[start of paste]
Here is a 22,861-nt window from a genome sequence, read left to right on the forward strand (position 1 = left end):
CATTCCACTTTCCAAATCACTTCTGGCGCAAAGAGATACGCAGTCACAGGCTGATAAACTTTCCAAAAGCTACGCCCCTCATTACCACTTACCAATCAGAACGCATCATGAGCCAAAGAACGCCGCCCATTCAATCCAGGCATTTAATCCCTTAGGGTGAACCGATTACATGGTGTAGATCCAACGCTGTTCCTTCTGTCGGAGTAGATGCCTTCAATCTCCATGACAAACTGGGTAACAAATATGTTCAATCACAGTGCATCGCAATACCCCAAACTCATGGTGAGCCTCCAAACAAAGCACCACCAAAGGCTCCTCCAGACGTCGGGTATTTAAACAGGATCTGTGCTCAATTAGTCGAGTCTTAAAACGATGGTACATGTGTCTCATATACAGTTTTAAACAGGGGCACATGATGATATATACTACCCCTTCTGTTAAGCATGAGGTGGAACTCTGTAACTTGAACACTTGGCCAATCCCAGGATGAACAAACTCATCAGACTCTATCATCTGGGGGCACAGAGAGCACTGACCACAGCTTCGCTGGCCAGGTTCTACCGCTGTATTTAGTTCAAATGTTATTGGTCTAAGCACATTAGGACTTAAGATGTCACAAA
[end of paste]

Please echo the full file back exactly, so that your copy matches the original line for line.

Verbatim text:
Here is a 22,861-nt window from a genome sequence, read left to right on the forward strand (position 1 = left end):
CATTCCACTTTCCAAATCACTTCTGGCGCAAAGAGATACGCAGTCACAGGCTGATAAACTTTCCAAAAGCTACGCCCCTCATTACCACTTACCAATCAGAACGCATCATGAGCCAAAGAACGCCGCCCATTCAATCCAGGCATTTAATCCCTTAGGGTGAACCGATTACATGGTGTAGATCCAACGCTGTTCCTTCTGTCGGAGTAGATGCCTTCAATCTCCATGACAAACTGGGTAACAAATATGTTCAATCACAGTGCATCGCAATACCCCAAACTCATGGTGAGCCTCCAAACAAAGCACCACCAAAGGCTCCTCCAGACGTCGGGTATTTAAACAGGATCTGTGCTCAATTAGTCGAGTCTTAAAACGATGGTACATGTGTCTCATATACAGTTTTAAACAGGGGCACATGATGATATATACTACCCCTTCTGTTAAGCATGAGGTGGAACTCTGTAACTTGAACACTTGGCCAATCCCAGGATGAACAAACTCATCAGACTCTATCATCTGGGGGCACAGAGAGCACTGACCACAGCTTCGCTGGCCAGGTTCTACCGCTGTATTTAGTTCAAATGTTATTGGTCTAAGCACATTAGGACTTAAGATGTCACAAA